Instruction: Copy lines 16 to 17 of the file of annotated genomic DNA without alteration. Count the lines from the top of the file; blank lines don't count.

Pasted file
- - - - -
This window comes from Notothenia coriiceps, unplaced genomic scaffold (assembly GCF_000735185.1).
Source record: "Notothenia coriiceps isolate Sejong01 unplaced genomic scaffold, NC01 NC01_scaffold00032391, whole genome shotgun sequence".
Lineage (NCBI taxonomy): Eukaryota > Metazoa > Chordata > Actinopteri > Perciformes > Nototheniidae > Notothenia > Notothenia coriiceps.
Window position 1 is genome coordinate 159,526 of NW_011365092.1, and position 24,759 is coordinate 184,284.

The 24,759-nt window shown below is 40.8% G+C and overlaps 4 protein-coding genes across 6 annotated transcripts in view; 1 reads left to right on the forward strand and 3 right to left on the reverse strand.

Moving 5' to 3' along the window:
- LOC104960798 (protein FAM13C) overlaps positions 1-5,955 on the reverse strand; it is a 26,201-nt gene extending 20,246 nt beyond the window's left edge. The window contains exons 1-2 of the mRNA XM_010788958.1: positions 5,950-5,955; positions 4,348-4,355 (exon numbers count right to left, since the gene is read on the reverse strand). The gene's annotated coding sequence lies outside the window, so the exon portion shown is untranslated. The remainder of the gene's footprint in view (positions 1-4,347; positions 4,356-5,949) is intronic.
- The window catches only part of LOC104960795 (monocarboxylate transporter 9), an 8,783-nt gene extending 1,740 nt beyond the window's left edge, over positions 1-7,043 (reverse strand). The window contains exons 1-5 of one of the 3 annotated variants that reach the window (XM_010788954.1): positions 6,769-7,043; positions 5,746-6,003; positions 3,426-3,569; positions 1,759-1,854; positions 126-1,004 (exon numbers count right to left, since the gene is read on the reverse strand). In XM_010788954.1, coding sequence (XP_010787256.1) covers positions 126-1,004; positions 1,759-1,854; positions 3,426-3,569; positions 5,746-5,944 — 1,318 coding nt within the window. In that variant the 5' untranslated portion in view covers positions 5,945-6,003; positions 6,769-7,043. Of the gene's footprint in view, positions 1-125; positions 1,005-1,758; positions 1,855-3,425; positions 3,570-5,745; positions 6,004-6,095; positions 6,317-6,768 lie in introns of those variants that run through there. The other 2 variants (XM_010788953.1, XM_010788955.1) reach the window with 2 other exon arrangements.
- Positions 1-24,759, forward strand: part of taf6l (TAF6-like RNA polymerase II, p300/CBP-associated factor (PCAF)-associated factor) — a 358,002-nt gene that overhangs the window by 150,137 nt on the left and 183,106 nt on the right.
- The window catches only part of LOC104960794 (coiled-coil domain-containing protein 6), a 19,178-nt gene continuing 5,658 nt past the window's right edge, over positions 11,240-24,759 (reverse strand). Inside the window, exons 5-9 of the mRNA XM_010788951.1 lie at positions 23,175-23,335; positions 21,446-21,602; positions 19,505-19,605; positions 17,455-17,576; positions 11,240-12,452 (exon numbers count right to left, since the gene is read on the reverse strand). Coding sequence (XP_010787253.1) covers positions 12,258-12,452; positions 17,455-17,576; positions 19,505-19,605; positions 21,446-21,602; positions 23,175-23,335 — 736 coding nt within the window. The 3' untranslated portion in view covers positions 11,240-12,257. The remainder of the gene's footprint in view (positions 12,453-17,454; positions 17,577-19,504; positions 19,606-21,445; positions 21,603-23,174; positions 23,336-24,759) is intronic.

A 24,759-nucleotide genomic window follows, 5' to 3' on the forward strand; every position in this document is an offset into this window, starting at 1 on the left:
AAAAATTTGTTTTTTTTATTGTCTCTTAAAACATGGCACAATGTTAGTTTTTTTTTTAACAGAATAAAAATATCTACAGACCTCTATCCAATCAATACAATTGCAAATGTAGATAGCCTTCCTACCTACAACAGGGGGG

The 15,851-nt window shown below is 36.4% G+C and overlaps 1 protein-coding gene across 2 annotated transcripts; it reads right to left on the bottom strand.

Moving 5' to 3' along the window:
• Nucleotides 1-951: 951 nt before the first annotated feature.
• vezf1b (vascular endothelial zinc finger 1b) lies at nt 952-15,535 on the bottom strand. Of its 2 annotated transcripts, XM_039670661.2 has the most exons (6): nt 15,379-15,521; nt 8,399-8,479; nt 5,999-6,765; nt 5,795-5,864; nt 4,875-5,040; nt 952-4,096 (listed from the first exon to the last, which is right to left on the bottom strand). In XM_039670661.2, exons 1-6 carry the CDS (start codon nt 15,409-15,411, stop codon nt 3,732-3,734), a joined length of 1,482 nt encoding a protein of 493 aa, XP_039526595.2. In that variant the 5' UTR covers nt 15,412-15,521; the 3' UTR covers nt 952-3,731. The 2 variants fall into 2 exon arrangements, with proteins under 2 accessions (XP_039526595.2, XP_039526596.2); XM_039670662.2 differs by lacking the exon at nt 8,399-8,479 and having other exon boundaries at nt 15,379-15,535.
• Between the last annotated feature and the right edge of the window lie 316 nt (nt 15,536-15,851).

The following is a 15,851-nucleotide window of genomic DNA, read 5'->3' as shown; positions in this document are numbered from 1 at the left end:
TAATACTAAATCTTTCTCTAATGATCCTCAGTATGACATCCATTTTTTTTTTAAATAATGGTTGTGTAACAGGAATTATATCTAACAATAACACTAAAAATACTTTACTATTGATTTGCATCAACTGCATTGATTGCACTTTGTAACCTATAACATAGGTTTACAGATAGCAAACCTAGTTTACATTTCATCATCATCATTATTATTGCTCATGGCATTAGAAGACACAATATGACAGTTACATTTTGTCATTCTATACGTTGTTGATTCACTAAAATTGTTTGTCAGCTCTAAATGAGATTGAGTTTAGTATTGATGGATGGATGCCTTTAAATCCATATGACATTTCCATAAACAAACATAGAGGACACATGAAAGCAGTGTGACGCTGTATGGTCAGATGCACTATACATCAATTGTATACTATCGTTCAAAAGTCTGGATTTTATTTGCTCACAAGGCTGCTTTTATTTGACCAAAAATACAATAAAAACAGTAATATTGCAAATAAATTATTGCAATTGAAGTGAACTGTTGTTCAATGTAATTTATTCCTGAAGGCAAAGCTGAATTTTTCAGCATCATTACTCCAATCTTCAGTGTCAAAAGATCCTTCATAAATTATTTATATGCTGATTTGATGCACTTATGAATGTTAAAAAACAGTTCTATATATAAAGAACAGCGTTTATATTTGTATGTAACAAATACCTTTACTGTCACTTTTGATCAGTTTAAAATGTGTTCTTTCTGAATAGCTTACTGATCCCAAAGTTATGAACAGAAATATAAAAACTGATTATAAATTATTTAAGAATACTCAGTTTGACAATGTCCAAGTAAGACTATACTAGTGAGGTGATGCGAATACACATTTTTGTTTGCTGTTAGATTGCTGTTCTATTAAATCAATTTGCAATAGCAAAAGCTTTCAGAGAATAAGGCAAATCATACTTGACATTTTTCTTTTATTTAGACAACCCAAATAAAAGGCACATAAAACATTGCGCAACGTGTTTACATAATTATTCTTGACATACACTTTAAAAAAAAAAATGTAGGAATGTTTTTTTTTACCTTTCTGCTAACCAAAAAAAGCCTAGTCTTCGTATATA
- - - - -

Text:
• vezf1b (vascular endothelial zinc finger 1b) lies at nt 952-15,535 on the bottom strand. Of its 2 annotated transcripts, XM_039670661.2 has the most exons (6): nt 15,379-15,521; nt 8,399-8,479; nt 5,999-6,765; nt 5,795-5,864; nt 4,875-5,040; nt 952-4,096 (listed from the first exon to the last, which is right to left on the bottom strand). In XM_039670661.2, exons 1-6 carry the CDS (start codon nt 15,409-15,411, stop codon nt 3,732-3,734), a joined length of 1,482 nt encoding a protein of 493 aa, XP_039526595.2. In that variant the 5' UTR covers nt 15,412-15,521; the 3' UTR covers nt 952-3,731. The 2 variants fall into 2 exon arrangements, with proteins under 2 accessions (XP_039526595.2, XP_039526596.2); XM_039670662.2 differs by lacking the exon at nt 8,399-8,479 and having other exon boundaries at nt 15,379-15,535.
• Between the last annotated feature and the right edge of the window lie 316 nt (nt 15,536-15,851).